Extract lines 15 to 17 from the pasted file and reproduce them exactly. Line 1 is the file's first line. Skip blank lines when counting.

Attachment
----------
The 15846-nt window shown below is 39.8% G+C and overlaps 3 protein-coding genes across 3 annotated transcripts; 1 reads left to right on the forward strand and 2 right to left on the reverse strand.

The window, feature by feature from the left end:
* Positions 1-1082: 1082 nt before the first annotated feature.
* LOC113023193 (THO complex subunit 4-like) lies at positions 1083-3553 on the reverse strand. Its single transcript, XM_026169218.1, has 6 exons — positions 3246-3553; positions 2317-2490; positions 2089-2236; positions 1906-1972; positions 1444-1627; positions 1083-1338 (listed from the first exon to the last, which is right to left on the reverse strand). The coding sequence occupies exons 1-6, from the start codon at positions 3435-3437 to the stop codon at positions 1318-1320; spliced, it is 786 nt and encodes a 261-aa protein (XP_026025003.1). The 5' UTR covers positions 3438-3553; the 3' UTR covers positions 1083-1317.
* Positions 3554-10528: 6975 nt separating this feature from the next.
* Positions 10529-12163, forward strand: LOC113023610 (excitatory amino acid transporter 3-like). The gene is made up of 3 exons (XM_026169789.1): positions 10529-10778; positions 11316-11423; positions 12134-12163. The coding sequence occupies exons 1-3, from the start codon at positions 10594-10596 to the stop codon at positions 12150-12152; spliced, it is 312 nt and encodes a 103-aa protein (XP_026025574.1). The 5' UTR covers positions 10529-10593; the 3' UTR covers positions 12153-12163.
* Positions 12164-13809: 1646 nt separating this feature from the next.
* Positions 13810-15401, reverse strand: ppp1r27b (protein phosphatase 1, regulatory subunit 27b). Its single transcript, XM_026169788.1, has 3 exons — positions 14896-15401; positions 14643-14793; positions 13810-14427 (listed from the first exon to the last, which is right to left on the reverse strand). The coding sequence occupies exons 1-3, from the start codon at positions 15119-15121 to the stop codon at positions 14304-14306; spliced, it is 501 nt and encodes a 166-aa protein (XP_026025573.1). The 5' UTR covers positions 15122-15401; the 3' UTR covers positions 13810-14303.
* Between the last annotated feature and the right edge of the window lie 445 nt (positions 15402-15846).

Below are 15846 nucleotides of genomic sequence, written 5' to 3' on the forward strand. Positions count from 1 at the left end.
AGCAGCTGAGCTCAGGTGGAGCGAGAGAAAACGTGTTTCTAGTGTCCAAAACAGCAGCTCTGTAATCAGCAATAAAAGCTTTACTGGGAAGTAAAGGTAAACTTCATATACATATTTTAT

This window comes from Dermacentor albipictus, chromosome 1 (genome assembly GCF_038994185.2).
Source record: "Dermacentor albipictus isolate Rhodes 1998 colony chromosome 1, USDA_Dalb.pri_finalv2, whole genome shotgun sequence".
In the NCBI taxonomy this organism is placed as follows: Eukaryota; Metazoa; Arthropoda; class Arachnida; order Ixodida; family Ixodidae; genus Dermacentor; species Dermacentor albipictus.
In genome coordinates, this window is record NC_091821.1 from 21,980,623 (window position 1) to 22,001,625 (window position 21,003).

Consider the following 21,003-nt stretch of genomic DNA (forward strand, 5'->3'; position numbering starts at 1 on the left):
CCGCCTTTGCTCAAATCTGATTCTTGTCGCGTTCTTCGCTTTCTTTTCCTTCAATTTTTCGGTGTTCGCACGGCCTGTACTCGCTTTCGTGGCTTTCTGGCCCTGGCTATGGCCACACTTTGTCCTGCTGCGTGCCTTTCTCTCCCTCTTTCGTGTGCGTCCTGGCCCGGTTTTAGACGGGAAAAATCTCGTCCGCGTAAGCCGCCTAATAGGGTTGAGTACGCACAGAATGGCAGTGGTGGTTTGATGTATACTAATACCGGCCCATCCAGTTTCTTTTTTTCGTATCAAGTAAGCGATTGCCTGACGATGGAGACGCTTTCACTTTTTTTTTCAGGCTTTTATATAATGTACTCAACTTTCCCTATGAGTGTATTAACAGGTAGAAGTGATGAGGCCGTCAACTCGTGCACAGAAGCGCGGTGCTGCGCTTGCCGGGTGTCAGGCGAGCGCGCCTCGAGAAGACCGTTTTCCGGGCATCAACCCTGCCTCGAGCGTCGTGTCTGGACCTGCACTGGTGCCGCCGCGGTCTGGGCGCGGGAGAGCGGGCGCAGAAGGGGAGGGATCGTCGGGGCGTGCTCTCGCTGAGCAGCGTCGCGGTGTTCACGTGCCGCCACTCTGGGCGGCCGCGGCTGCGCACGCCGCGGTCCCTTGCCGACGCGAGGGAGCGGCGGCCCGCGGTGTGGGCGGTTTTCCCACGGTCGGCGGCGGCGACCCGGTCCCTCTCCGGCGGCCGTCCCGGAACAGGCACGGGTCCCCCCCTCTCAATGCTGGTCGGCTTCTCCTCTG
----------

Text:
In genome coordinates, this window is record NC_091821.1 from 21,980,623 (window position 1) to 22,001,625 (window position 21,003).

Consider the following 21,003-nt stretch of genomic DNA (forward strand, 5'->3'; position numbering starts at 1 on the left):
CCGCCTTTGCTCAAATCTGATTCTTGTCGCGTTCTTCGCTTTCTTTTCCTTCAATTTTTCGGTGTTCGCACGGCCTGTACTCGCTTTCGTGGCTTTCTGGCCCTGGCTATGGCCACACTTTGTCCTGCTGCGTGCCTTTCTCTCCCTCTTTCGTGTGCGTCCTGGCCCGGTTTTAGACGGGAAAAATCTCGTCCGCGTAAGCCGCCTAATAGGGTTGAGTACGCACAGAATGGCAGTGGTGGTTTGATGTATACTAATACCGGCCCATCCAGTTTCTTTTTTTCGTATCAAGTAAGCGATTGCCTGACGATGGAGACGCTTTCACTTTTTTTTTCAGGCTTTTATATAATGTACTCAACTTTCCCTATGAGTGTATTAACAGGTAGAAGTGATGAGGCCGTCAACTCGTGCACAGAAGCGCGGTGCTGCGCTTGCCGGGTGTCAGGCGAGCGCGCCTCGAGAAGACCGTTTTCCGGGCATCAACCCTGCCTCGAGCGTCGTGTCTGGACCTGCACTGGTGCCGCCGCGGTCTGGGCGCGGGAGAGCGGGCGCAGAAGGGGAGGGATCGTCGGGGCGTGCTCTCGCTGAGCAGCGTCGCGGTGTTCACGTGCCGCCACTCTGGGCGGCCGCGGCTGCGCACGCCGCGGTCCCTTGCCGACGCGAGGGAGCGGCGGCCCGCGGTGTGGGCGGTTTTCCCACGGTCGGCGGCGGCGACCCGGTCCCTCTCCGGCGGCCGTCCCGGAACAGGCACGGGTCCCCCCCTCTCAATGCTGGTCGGCTTCTCCTCTG